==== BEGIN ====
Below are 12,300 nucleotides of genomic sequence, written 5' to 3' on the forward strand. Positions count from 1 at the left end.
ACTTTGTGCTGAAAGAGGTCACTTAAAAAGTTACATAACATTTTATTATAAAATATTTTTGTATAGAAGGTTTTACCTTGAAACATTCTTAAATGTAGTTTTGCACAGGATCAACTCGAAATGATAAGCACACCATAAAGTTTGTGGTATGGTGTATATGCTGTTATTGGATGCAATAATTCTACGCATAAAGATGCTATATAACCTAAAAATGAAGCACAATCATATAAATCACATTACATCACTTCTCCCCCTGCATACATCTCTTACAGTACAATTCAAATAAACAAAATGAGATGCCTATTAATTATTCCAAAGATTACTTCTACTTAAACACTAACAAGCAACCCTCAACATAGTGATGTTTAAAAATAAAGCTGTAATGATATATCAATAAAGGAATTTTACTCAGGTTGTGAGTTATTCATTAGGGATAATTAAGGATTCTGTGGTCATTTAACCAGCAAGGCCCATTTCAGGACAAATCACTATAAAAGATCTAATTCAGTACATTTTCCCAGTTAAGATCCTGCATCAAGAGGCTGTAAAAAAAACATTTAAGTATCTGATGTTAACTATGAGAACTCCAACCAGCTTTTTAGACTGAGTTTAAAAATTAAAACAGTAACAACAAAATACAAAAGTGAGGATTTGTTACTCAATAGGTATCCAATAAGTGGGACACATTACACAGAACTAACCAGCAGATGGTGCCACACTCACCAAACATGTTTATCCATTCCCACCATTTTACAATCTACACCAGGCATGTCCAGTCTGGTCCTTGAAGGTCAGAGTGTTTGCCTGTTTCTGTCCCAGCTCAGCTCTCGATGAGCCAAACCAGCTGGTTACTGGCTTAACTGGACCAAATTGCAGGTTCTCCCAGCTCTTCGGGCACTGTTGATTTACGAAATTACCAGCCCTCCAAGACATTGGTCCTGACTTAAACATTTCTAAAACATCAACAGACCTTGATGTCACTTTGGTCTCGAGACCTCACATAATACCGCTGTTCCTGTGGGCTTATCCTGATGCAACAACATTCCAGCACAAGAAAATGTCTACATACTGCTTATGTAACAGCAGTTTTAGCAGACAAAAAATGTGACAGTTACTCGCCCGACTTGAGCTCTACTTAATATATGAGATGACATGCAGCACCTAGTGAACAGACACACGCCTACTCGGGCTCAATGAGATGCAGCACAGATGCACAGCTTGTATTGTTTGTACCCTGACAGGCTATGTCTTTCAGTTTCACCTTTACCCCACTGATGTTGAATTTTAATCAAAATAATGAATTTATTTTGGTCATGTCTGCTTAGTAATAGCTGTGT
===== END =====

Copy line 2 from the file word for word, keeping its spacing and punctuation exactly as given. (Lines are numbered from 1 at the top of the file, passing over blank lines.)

ACTTTGTGCTGAAAGAGGTCACTTAAAAAGTTACATAACATTTTATTATAAAATATTTTTGTATAGAAGGTTTTACCTTGAAACATTCTTAAATGTAGTTTTGCACAGGATCAACTCGAAATGATAAGCACACCATAAAGTTTGTGGTATGGTGTATATGCTGTTATTGGATGCAATAATTCTACGCATAAAGATGCTATATAACCTAAAAATGAAGCACAATCATATAAATCACATTACATCACTTCTCCCCCTGCATACATCTCTTACAGTACAATTCAAATAAACAAAATGAGATGCCTATTAATTATTCCAAAGATTACTTCTACTTAAACACTAACAAGCAACCCTCAACATAGTGATGTTTAAAAATAAAGCTGTAATGATATATCAATAAAGGAATTTTACTCAGGTTGTGAGTTATTCATTAGGGATAATTAAGGATTCTGTGGTCATTTAACCAGCAAGGCCCATTTCAGGACAAATCACTATAAAAGATCTAATTCAGTACATTTTCCCAGTTAAGATCCTGCATCAAGAGGCTGTAAAAAAAACATTTAAGTATCTGATGTTAACTATGAGAACTCCAACCAGCTTTTTAGACTGAGTTTAAAAATTAAAACAGTAACAACAAAATACAAAAGTGAGGATTTGTTACTCAATAGGTATCCAATAAGTGGGACACATTACACAGAACTAACCAGCAGATGGTGCCACACTCACCAAACATGTTTATCCATTCCCACCATTTTACAATCTACACCAGGCATGTCCAGTCTGGTCCTTGAAGGTCAGAGTGTTTGCCTGTTTCTGTCCCAGCTCAGCTCTCGATGAGCCAAACCAGCTGGTTACTGGCTTAACTGGACCAAATTGCAGGTTCTCCCAGCTCTTCGGGCACTGTTGATTTACGAAATTACCAGCCCTCCAAGACATTGGTCCTGACTTAAACATTTCTAAAACATCAACAGACCTTGATGTCACTTTGGTCTCGAGACCTCACATAATACCGCTGTTCCTGTGGGCTTATCCTGATGCAACAACATTCCAGCACAAGAAAATGTCTACATACTGCTTATGTAACAGCAGTTTTAGCAGACAAAAAATGTGACAGTTACTCGCCCGACTTGAGCTCTACTTAATATATGAGATGACATGCAGCACCTAGTGAACAGACACACGCCTACTCGGGCTCAATGAGATGCAGCACAGATGCACAGCTTGTATTGTTTGTACCCTGACAGGCTATGTCTTTCAGTTTCACCTTTACCCCACTGATGTTGAATTTTAATCAAAATAATGAATTTATTTTGGTCATGTCTGCTTAGTAATAGCTGTGT